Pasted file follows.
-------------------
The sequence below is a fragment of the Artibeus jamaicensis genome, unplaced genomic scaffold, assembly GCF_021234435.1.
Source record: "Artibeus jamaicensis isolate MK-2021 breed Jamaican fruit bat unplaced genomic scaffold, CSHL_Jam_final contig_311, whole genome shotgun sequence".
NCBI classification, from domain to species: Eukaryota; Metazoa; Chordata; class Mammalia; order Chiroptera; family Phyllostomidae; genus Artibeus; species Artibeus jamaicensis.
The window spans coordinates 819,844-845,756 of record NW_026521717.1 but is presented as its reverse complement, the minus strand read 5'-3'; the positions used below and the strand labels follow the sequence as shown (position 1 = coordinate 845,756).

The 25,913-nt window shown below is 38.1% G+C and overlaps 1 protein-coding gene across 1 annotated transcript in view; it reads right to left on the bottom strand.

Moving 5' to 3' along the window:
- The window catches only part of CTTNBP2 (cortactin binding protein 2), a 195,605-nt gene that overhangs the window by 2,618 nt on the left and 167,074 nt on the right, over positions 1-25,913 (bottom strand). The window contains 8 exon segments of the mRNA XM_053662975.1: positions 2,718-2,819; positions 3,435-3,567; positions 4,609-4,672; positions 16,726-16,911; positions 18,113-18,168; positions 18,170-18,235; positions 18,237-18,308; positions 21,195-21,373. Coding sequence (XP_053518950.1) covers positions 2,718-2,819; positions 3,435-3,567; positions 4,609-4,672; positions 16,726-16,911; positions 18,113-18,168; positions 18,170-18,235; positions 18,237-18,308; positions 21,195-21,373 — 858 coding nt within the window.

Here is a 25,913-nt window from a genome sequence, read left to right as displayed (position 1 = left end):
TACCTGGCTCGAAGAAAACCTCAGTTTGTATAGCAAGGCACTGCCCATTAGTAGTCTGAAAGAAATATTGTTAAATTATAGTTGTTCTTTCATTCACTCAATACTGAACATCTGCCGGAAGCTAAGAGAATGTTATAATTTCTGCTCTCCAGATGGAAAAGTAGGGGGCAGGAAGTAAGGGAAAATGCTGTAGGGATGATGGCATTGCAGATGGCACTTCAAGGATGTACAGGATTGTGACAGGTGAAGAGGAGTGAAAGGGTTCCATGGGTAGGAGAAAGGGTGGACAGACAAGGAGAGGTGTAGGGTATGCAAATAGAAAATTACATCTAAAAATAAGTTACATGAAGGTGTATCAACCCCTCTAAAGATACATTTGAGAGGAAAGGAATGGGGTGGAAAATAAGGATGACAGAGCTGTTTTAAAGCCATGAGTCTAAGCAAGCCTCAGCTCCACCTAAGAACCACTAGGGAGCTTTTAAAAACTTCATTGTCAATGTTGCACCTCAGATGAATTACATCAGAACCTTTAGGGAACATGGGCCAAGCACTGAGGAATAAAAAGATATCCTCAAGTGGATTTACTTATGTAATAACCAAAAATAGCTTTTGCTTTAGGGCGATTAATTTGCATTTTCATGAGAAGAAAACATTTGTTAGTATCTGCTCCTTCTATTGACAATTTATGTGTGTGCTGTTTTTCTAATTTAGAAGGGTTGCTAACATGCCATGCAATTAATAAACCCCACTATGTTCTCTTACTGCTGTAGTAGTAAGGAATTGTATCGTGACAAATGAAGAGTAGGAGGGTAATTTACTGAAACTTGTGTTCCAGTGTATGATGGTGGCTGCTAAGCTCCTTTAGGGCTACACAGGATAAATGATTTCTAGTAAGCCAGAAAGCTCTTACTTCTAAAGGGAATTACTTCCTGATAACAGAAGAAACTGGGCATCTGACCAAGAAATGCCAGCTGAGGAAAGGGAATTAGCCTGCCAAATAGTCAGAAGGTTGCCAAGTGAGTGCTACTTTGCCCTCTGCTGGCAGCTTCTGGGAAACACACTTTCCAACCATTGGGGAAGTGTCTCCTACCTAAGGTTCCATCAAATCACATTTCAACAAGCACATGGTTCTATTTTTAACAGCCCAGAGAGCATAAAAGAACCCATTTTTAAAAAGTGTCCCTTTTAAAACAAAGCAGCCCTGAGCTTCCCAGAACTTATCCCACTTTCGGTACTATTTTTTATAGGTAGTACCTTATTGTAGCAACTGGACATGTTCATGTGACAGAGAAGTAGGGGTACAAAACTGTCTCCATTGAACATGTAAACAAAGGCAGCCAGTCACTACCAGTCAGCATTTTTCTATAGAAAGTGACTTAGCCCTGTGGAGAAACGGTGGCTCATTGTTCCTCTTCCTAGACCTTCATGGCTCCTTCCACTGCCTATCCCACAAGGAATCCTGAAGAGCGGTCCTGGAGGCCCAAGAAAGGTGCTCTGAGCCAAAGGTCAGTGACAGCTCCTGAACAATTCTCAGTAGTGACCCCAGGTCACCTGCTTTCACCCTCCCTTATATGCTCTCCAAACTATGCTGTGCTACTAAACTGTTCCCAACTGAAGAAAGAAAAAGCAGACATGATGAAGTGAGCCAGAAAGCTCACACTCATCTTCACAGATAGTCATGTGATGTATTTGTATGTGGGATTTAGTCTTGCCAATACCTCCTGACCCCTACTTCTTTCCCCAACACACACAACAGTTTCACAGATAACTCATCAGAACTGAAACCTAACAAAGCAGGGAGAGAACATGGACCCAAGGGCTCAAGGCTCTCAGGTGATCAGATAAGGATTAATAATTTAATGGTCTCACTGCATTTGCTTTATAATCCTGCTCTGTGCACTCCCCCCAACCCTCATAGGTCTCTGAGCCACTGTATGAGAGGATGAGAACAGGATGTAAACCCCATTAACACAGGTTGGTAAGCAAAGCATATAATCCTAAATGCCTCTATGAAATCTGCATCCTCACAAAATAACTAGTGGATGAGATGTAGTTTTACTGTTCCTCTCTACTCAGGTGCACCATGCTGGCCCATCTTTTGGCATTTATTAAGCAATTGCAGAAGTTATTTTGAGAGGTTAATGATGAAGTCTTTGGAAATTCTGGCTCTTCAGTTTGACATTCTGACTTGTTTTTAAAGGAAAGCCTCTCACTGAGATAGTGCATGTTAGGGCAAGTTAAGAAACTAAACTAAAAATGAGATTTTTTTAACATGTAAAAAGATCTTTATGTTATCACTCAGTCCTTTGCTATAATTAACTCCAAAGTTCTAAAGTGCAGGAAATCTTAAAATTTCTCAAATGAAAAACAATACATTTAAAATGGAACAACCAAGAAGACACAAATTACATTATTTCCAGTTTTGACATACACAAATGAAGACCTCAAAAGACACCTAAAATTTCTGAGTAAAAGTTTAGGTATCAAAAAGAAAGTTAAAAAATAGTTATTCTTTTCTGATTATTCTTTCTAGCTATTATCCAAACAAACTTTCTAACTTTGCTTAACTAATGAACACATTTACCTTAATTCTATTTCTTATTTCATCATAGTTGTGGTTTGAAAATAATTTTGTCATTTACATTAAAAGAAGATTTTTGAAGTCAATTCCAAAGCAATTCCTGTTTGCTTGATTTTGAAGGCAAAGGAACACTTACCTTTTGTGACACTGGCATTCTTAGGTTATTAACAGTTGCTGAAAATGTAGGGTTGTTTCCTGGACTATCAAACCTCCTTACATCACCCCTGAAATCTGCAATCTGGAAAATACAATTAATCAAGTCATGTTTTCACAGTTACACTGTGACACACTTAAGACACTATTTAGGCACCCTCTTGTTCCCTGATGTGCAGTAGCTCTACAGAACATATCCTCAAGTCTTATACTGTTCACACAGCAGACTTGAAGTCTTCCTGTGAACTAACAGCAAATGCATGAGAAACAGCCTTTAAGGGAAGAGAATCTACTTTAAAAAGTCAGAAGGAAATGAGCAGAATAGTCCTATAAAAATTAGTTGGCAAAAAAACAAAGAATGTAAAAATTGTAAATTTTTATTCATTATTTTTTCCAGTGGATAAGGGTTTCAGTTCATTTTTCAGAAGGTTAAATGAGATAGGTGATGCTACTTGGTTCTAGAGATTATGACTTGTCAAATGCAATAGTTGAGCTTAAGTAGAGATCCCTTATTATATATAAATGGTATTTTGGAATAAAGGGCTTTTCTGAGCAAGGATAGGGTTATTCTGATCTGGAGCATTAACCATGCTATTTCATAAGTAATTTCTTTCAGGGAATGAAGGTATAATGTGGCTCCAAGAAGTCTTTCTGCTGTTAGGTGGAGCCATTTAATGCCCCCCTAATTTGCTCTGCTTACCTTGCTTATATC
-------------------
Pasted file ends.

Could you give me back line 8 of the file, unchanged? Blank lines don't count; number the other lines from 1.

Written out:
Here is a 25,913-nt window from a genome sequence, read left to right as displayed (position 1 = left end):